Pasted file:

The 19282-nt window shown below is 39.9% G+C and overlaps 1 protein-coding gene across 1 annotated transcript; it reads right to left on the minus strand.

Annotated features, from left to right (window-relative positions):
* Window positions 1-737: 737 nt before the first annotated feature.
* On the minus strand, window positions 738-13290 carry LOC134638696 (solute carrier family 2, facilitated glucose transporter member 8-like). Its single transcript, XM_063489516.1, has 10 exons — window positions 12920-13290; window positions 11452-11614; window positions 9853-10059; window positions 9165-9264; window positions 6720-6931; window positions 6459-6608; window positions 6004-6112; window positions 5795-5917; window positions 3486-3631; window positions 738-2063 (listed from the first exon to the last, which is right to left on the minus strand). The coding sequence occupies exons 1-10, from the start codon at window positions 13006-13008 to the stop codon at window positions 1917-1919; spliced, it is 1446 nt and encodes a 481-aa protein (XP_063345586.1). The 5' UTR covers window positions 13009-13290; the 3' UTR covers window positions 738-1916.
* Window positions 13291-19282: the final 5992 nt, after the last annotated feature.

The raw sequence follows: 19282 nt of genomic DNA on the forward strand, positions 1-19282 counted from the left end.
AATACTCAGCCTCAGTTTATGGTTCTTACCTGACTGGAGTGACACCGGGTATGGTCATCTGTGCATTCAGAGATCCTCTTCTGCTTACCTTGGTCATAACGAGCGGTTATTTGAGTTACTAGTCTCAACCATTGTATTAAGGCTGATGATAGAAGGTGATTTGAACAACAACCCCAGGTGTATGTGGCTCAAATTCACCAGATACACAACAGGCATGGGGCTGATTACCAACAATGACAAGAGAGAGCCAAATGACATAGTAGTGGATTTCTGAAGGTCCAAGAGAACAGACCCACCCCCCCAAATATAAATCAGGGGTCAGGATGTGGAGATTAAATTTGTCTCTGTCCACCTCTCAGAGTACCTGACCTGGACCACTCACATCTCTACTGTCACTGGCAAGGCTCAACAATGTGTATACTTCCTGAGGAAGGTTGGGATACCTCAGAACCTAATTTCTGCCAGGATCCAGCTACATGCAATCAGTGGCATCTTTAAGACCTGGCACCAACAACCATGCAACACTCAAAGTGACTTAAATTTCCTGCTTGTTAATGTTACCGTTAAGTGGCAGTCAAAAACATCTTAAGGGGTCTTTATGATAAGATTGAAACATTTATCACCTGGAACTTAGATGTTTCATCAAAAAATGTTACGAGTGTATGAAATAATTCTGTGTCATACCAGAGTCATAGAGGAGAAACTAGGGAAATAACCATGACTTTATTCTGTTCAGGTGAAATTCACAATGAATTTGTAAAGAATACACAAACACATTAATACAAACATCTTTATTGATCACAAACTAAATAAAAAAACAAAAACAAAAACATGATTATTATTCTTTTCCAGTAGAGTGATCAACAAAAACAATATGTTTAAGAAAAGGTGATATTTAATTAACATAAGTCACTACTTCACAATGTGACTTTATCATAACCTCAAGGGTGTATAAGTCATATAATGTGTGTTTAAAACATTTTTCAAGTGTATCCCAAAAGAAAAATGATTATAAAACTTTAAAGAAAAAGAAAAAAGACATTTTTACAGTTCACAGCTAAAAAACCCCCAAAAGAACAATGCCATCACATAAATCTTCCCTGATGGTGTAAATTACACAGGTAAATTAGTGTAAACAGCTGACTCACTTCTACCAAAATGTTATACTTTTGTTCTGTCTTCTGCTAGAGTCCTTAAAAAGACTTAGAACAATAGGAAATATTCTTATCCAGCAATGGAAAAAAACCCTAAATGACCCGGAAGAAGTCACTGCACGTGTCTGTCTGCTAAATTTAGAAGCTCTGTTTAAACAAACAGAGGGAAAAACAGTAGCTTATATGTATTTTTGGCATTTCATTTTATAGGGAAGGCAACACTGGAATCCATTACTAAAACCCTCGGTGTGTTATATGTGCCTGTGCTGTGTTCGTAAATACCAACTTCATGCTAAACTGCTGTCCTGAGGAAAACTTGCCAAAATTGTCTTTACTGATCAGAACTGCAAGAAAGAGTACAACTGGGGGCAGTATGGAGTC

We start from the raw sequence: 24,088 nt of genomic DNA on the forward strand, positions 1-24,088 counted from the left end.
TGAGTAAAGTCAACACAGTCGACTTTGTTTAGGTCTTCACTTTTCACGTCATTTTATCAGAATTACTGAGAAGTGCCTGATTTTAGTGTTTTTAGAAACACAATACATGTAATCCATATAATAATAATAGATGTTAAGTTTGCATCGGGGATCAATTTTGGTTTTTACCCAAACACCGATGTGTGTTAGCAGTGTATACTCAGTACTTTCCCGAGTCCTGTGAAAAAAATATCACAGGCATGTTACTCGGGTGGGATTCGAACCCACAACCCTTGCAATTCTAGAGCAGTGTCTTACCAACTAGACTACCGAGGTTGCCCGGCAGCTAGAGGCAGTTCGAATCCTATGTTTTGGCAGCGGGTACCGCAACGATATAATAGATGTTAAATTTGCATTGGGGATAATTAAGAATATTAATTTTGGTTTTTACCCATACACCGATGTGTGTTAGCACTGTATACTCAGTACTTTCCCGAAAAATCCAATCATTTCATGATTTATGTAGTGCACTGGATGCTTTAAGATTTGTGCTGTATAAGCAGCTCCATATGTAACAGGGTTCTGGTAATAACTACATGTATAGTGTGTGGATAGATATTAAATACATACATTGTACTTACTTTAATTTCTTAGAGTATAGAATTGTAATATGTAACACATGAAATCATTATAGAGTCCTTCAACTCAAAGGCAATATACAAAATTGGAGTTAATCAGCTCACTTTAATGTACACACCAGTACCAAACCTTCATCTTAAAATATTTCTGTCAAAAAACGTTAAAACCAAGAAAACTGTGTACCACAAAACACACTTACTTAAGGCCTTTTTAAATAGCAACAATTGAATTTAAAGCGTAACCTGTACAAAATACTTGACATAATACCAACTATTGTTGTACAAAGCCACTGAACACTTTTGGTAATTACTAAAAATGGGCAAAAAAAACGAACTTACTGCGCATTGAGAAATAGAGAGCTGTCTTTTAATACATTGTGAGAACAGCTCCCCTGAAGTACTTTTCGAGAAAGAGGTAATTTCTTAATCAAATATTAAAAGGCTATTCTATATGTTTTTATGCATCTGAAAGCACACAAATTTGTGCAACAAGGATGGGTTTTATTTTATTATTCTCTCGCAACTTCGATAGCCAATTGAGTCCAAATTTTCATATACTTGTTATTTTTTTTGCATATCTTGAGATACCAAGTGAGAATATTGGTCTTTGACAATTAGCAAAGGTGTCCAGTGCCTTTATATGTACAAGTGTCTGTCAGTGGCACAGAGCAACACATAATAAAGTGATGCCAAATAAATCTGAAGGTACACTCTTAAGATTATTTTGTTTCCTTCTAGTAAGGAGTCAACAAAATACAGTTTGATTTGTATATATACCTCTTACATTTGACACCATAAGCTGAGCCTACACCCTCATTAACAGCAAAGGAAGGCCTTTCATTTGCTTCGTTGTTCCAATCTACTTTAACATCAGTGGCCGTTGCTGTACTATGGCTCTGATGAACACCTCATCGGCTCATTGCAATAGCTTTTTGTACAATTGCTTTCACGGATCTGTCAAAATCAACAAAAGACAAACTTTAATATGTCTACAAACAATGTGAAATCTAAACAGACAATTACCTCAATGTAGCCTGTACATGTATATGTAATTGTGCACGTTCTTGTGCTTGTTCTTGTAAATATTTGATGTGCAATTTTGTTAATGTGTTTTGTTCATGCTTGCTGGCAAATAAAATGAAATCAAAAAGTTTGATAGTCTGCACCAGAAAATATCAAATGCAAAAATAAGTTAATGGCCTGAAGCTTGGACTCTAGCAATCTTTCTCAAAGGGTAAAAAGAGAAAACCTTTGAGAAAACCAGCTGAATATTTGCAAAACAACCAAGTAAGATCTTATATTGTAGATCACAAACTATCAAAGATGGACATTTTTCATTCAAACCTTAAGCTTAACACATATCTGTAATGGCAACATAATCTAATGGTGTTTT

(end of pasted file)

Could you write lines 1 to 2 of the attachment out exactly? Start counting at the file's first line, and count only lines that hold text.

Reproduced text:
The 19282-nt window shown below is 39.9% G+C and overlaps 1 protein-coding gene across 1 annotated transcript; it reads right to left on the minus strand.

Annotated features, from left to right (window-relative positions):